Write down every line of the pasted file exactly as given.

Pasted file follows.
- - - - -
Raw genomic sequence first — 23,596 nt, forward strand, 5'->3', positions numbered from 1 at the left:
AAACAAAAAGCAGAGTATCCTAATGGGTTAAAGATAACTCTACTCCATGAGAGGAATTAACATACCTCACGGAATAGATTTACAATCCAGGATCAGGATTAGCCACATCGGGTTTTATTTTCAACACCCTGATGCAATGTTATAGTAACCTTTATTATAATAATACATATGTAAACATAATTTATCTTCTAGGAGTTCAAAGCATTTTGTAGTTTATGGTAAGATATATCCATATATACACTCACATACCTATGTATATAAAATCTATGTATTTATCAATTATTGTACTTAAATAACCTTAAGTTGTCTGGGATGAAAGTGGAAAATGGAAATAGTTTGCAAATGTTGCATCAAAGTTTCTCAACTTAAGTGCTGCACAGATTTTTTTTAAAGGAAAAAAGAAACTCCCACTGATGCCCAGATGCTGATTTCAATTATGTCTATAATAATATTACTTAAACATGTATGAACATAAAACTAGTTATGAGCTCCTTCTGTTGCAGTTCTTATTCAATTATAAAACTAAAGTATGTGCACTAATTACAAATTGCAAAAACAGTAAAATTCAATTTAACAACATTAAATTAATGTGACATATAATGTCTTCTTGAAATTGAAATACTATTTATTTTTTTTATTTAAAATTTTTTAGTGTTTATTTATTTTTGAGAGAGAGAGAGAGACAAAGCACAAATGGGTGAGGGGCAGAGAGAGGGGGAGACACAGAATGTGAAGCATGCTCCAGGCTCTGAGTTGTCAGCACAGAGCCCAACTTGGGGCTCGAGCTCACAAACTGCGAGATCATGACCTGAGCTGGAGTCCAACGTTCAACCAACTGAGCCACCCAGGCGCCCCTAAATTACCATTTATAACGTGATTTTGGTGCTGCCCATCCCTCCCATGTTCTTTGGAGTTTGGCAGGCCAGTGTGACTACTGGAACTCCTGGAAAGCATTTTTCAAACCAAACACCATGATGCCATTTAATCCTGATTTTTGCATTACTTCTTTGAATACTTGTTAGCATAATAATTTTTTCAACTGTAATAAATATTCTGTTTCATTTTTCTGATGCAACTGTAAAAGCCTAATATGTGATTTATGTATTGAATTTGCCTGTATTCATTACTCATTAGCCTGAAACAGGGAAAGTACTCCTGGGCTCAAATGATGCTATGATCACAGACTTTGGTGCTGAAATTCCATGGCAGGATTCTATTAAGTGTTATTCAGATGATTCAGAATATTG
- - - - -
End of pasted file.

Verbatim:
Raw genomic sequence first — 23,596 nt, forward strand, 5'->3', positions numbered from 1 at the left:
AAACAAAAAGCAGAGTATCCTAATGGGTTAAAGATAACTCTACTCCATGAGAGGAATTAACATACCTCACGGAATAGATTTACAATCCAGGATCAGGATTAGCCACATCGGGTTTTATTTTCAACACCCTGATGCAATGTTATAGTAACCTTTATTATAATAATACATATGTAAACATAATTTATCTTCTAGGAGTTCAAAGCATTTTGTAGTTTATGGTAAGATATATCCATATATACACTCACATACCTATGTATATAAAATCTATGTATTTATCAATTATTGTACTTAAATAACCTTAAGTTGTCTGGGATGAAAGTGGAAAATGGAAATAGTTTGCAAATGTTGCATCAAAGTTTCTCAACTTAAGTGCTGCACAGATTTTTTTTAAAGGAAAAAAGAAACTCCCACTGATGCCCAGATGCTGATTTCAATTATGTCTATAATAATATTACTTAAACATGTATGAACATAAAACTAGTTATGAGCTCCTTCTGTTGCAGTTCTTATTCAATTATAAAACTAAAGTATGTGCACTAATTACAAATTGCAAAAACAGTAAAATTCAATTTAACAACATTAAATTAATGTGACATATAATGTCTTCTTGAAATTGAAATACTATTTATTTTTTTTATTTAAAATTTTTTAGTGTTTATTTATTTTTGAGAGAGAGAGAGAGACAAAGCACAAATGGGTGAGGGGCAGAGAGAGGGGGAGACACAGAATGTGAAGCATGCTCCAGGCTCTGAGTTGTCAGCACAGAGCCCAACTTGGGGCTCGAGCTCACAAACTGCGAGATCATGACCTGAGCTGGAGTCCAACGTTCAACCAACTGAGCCACCCAGGCGCCCCTAAATTACCATTTATAACGTGATTTTGGTGCTGCCCATCCCTCCCATGTTCTTTGGAGTTTGGCAGGCCAGTGTGACTACTGGAACTCCTGGAAAGCATTTTTCAAACCAAACACCATGATGCCATTTAATCCTGATTTTTGCATTACTTCTTTGAATACTTGTTAGCATAATAATTTTTTCAACTGTAATAAATATTCTGTTTCATTTTTCTGATGCAACTGTAAAAGCCTAATATGTGATTTATGTATTGAATTTGCCTGTATTCATTACTCATTAGCCTGAAACAGGGAAAGTACTCCTGGGCTCAAATGATGCTATGATCACAGACTTTGGTGCTGAAATTCCATGGCAGGATTCTATTAAGTGTTATTCAGATGATTCAGAATATTG